Is accrual mispricing related to investor sophistication? Evidence from analysts' forecasts

Persistent Link:
http://hdl.handle.net/10150/290579
Title:
Is accrual mispricing related to investor sophistication? Evidence from analysts' forecasts
Author:
Szwejkowski, Rafal
Issue Date:
2001
Publisher:
The University of Arizona.
Rights:
Copyright © is held by the author. Digital access to this material is made possible by the University Libraries, University of Arizona. Further transmission, reproduction or presentation (such as public display or performance) of protected items is prohibited except with permission of the author.
Abstract:
The relationship between accrual inefficiency in analysts' forecasts and analyst following, analysts' forecasting ability, and the relative magnitude of discretionary accruals is analyzed. Results aid in answering two research questions: (1) whether the accrual mispricing anomaly has economic substance or is merely an artifact of missing risk factors; and (2) whether the observed financial analysts' response to accounting accruals is consistent with the accrual mispricing anomaly or its origins lie elsewhere. Sloan [1996] provides evidence of abnormal market returns correlated with the prior year's accrual and cash flow components of earnings. Few possible explanations are presented in the literature for the observed phenomenon: the Naive Investor Hypothesis suggests that market participants "fixate" on earnings figures and erroneously estimate earnings persistence without regard for the impact of accruals. Alternatively there are concerns that the observed abnormal returns are merely compensation for unaccounted risk factors and thus do not constitute a departure from market efficiency. Results of this study provide evidence of accrual misinterpretation among financial analysts consistent with the pattern of mispricing that is observed in the market. This conclusion supports the view of accrual mispricing as a true market anomaly. Moreover, the naive investor hypothesis is supported by the evidence that analysts' response to accounting accruals improves with their forecasting ability and that greater analyst following leads to consensus forecasts being more efficient.
Type:
text; Dissertation-Reproduction (electronic)
Keywords:
Business Administration, Accounting.; Economics, Finance.
Degree Name:
Ph.D.
Degree Level:
doctoral
Degree Program:
Graduate College; Industrial Management
Degree Grantor:
University of Arizona
Advisor:
Dhaliwal, Dan S.

Full metadata record

DC FieldValue Language
dc.language.isoen_USen_US
dc.titleIs accrual mispricing related to investor sophistication? Evidence from analysts' forecastsen_US
dc.creatorSzwejkowski, Rafalen_US
dc.contributor.authorSzwejkowski, Rafalen_US
dc.date.issued2001en_US
dc.publisherThe University of Arizona.en_US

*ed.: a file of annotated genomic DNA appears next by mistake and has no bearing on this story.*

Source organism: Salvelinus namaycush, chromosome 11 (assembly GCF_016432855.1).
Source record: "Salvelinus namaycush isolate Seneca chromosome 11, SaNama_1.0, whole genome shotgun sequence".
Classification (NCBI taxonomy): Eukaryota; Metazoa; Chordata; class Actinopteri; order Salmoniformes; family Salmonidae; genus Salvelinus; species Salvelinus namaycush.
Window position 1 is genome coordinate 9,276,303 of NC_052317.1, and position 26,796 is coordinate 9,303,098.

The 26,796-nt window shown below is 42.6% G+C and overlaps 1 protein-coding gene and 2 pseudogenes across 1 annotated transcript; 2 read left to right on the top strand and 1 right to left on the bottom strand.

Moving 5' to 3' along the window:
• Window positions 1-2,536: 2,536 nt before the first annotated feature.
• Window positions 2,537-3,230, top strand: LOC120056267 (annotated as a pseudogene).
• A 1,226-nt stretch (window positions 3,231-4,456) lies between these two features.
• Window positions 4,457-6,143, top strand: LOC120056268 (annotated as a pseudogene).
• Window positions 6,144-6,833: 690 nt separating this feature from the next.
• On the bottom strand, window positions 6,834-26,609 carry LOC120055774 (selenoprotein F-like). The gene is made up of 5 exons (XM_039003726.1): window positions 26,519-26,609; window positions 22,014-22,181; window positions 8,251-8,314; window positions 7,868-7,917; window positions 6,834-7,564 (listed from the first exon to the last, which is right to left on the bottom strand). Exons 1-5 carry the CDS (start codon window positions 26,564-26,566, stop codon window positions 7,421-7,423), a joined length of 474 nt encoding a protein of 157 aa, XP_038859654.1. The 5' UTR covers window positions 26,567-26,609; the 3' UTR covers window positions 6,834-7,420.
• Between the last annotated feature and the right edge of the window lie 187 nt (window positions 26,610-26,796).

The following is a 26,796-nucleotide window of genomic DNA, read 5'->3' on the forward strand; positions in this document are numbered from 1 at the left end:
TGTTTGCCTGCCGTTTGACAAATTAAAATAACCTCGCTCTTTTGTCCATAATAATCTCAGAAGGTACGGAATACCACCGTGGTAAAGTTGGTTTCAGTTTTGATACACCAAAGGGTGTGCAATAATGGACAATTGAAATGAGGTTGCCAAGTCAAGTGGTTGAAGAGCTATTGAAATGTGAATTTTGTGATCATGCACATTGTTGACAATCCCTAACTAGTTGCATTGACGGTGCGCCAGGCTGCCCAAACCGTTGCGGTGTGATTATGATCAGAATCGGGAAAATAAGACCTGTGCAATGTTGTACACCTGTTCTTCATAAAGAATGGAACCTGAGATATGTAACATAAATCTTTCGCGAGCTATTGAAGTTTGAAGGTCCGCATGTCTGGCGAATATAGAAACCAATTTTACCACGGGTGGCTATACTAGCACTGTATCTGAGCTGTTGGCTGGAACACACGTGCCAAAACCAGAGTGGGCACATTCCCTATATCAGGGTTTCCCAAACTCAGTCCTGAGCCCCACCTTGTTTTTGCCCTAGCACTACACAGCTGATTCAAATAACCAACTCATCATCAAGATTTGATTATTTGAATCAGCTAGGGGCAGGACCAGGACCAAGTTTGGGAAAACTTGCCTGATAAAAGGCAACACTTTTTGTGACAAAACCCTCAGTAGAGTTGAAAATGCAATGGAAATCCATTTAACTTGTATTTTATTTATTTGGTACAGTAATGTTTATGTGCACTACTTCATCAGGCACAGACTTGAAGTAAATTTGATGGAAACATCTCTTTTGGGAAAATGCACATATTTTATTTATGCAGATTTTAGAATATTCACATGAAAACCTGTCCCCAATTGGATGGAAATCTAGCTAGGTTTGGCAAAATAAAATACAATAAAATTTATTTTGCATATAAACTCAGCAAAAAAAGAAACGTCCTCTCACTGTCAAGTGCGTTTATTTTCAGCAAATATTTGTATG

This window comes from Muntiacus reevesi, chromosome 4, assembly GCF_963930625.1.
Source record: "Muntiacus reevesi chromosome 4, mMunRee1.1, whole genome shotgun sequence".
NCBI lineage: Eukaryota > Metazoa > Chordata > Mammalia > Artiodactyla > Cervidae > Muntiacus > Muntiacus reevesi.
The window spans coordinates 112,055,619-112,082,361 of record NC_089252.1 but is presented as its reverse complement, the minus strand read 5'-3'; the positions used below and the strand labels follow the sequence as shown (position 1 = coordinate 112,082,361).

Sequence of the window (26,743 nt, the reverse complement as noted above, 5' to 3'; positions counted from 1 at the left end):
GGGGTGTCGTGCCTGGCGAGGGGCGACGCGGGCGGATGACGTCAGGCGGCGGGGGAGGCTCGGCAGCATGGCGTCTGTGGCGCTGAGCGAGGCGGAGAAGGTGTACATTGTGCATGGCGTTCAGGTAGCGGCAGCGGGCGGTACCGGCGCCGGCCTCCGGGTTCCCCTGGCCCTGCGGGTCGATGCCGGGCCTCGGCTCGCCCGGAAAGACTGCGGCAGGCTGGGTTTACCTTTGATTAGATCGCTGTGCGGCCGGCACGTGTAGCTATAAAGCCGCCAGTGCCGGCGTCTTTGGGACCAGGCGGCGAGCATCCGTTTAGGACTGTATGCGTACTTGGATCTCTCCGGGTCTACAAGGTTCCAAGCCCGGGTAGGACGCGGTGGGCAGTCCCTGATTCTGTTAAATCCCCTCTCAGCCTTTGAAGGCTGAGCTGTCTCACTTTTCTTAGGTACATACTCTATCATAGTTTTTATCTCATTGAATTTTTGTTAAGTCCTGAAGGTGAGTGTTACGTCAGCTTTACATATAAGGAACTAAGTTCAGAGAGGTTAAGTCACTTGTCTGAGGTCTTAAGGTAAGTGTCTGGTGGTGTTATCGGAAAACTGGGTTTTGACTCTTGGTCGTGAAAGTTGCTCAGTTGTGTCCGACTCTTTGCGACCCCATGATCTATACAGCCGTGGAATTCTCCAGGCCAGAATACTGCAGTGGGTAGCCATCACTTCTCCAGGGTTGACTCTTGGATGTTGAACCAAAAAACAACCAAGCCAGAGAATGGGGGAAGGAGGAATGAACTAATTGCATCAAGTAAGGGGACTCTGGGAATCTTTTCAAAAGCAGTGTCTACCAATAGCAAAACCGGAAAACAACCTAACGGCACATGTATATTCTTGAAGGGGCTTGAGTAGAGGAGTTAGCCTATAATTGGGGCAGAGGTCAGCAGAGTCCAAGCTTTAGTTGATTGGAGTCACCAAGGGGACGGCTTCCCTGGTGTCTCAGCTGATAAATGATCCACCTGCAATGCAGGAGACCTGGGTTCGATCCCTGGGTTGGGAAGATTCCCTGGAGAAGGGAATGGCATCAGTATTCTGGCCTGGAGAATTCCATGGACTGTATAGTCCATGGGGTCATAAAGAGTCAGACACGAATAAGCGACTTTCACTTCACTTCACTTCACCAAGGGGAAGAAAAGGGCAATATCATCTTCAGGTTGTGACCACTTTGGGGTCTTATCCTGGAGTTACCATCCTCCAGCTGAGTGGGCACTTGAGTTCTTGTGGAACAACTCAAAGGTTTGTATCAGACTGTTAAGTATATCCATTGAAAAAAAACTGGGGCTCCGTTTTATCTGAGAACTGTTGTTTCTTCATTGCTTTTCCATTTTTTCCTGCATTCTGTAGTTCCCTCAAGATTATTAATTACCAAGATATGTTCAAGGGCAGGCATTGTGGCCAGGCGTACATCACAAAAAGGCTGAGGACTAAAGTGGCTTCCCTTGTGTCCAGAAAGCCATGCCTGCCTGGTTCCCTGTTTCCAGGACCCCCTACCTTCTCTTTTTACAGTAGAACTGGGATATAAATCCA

dc.rightsCopyright © is held by the author. Digital access to this material is made possible by the University Libraries, University of Arizona. Further transmission, reproduction or presentation (such as public display or performance) of protected items is prohibited except with permission of the author.en_US
dc.description.abstractThe relationship between accrual inefficiency in analysts' forecasts and analyst following, analysts' forecasting ability, and the relative magnitude of discretionary accruals is analyzed. Results aid in answering two research questions: (1) whether the accrual mispricing anomaly has economic substance or is merely an artifact of missing risk factors; and (2) whether the observed financial analysts' response to accounting accruals is consistent with the accrual mispricing anomaly or its origins lie elsewhere. Sloan [1996] provides evidence of abnormal market returns correlated with the prior year's accrual and cash flow components of earnings. Few possible explanations are presented in the literature for the observed phenomenon: the Naive Investor Hypothesis suggests that market participants "fixate" on earnings figures and erroneously estimate earnings persistence without regard for the impact of accruals. Alternatively there are concerns that the observed abnormal returns are merely compensation for unaccounted risk factors and thus do not constitute a departure from market efficiency. Results of this study provide evidence of accrual misinterpretation among financial analysts consistent with the pattern of mispricing that is observed in the market. This conclusion supports the view of accrual mispricing as a true market anomaly. Moreover, the naive investor hypothesis is supported by the evidence that analysts' response to accounting accruals improves with their forecasting ability and that greater analyst following leads to consensus forecasts being more efficient.en_US
dc.typetexten_US
dc.typeDissertation-Reproduction (electronic)en_US
dc.subjectBusiness Administration, Accounting.en_US
dc.subjectEconomics, Finance.en_US
thesis.degree.namePh.D.en_US
thesis.degree.leveldoctoralen_US
thesis.degree.disciplineGraduate Collegeen_US
thesis.degree.disciplineIndustrial Managementen_US
thesis.degree.grantorUniversity of Arizonaen_US
dc.contributor.advisorDhaliwal, Dan S.en_US
dc.identifier.proquest3023507en_US
dc.identifier.bibrecord.b41957660en_US
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